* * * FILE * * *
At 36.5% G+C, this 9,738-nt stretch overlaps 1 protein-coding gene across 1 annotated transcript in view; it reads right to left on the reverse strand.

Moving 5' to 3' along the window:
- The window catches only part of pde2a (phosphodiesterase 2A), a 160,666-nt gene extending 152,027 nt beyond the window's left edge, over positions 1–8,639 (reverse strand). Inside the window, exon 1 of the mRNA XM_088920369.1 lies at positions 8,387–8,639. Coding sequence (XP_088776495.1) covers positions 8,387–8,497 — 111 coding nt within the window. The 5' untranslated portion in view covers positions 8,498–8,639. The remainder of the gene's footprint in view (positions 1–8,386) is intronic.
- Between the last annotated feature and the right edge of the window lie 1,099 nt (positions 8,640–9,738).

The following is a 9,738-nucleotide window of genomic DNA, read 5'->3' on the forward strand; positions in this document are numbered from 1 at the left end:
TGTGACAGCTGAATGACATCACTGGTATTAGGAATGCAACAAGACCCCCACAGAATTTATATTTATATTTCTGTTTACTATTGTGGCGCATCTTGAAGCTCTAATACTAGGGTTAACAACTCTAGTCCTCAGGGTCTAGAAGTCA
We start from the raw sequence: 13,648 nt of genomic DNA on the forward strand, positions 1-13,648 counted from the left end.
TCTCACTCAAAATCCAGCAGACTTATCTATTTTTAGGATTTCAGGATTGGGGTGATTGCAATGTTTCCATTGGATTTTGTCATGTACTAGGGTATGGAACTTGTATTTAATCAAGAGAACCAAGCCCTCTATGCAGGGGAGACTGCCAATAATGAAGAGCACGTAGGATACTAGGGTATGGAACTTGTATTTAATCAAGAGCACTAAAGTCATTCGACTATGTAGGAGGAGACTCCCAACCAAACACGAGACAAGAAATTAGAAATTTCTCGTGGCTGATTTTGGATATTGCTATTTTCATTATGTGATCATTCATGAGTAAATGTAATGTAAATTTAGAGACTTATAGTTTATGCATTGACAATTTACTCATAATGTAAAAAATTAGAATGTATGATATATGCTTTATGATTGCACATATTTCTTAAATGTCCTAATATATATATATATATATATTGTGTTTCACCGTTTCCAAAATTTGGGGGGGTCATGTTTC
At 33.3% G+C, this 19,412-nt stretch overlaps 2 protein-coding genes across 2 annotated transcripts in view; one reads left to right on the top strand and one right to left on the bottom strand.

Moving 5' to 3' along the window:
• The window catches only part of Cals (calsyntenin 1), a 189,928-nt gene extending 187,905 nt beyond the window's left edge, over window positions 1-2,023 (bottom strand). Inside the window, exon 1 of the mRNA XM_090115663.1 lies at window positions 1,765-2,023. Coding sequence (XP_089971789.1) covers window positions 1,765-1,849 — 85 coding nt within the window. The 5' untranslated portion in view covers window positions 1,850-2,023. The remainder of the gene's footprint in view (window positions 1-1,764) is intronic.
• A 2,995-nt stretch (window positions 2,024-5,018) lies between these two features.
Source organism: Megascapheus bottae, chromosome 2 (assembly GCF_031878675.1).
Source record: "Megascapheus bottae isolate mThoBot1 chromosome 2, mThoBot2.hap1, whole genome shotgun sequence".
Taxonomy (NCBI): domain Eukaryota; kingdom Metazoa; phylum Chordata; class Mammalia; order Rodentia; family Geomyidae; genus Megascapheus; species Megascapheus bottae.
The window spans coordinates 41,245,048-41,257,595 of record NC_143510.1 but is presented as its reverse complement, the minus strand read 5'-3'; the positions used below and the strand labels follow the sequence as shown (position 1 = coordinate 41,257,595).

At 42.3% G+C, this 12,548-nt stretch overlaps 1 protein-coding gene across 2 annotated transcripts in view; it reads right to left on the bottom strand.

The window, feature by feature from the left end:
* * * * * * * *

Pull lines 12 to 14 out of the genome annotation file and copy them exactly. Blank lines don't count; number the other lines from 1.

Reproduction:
• A 2,995-nt stretch (window positions 2,024-5,018) lies between these two features.
Source organism: Megascapheus bottae, chromosome 2 (assembly GCF_031878675.1).
Source record: "Megascapheus bottae isolate mThoBot1 chromosome 2, mThoBot2.hap1, whole genome shotgun sequence".